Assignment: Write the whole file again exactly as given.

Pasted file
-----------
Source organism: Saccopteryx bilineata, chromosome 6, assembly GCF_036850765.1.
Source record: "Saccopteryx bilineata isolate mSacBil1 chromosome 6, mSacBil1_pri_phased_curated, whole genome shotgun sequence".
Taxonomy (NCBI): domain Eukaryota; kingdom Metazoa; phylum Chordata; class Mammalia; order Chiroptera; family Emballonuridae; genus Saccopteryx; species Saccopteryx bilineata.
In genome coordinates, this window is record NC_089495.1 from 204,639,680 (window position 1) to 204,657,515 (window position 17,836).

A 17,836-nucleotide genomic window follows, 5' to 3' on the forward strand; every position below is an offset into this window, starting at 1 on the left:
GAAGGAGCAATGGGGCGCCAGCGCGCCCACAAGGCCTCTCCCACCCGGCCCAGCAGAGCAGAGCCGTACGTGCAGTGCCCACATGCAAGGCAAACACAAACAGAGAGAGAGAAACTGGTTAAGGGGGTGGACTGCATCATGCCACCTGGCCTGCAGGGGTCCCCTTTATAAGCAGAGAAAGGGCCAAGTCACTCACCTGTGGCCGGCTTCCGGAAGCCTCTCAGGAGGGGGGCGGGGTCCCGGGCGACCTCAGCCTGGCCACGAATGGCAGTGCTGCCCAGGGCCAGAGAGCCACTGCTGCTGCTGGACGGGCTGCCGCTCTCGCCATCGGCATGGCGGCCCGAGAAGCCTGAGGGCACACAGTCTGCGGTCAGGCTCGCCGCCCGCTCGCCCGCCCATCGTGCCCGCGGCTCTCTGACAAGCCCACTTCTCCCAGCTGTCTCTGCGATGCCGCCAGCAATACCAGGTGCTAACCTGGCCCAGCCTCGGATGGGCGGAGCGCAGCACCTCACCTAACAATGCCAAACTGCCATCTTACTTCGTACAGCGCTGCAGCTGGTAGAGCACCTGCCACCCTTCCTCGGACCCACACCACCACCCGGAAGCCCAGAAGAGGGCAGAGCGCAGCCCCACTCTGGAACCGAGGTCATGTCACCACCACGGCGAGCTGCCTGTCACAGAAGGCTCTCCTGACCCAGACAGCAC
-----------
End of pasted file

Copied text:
Source organism: Saccopteryx bilineata, chromosome 6, assembly GCF_036850765.1.
Source record: "Saccopteryx bilineata isolate mSacBil1 chromosome 6, mSacBil1_pri_phased_curated, whole genome shotgun sequence".
Taxonomy (NCBI): domain Eukaryota; kingdom Metazoa; phylum Chordata; class Mammalia; order Chiroptera; family Emballonuridae; genus Saccopteryx; species Saccopteryx bilineata.
In genome coordinates, this window is record NC_089495.1 from 204,639,680 (window position 1) to 204,657,515 (window position 17,836).

A 17,836-nucleotide genomic window follows, 5' to 3' on the forward strand; every position below is an offset into this window, starting at 1 on the left:
GAAGGAGCAATGGGGCGCCAGCGCGCCCACAAGGCCTCTCCCACCCGGCCCAGCAGAGCAGAGCCGTACGTGCAGTGCCCACATGCAAGGCAAACACAAACAGAGAGAGAGAAACTGGTTAAGGGGGTGGACTGCATCATGCCACCTGGCCTGCAGGGGTCCCCTTTATAAGCAGAGAAAGGGCCAAGTCACTCACCTGTGGCCGGCTTCCGGAAGCCTCTCAGGAGGGGGGCGGGGTCCCGGGCGACCTCAGCCTGGCCACGAATGGCAGTGCTGCCCAGGGCCAGAGAGCCACTGCTGCTGCTGGACGGGCTGCCGCTCTCGCCATCGGCATGGCGGCCCGAGAAGCCTGAGGGCACACAGTCTGCGGTCAGGCTCGCCGCCCGCTCGCCCGCCCATCGTGCCCGCGGCTCTCTGACAAGCCCACTTCTCCCAGCTGTCTCTGCGATGCCGCCAGCAATACCAGGTGCTAACCTGGCCCAGCCTCGGATGGGCGGAGCGCAGCACCTCACCTAACAATGCCAAACTGCCATCTTACTTCGTACAGCGCTGCAGCTGGTAGAGCACCTGCCACCCTTCCTCGGACCCACACCACCACCCGGAAGCCCAGAAGAGGGCAGAGCGCAGCCCCACTCTGGAACCGAGGTCATGTCACCACCACGGCGAGCTGCCTGTCACAGAAGGCTCTCCTGACCCAGACAGCAC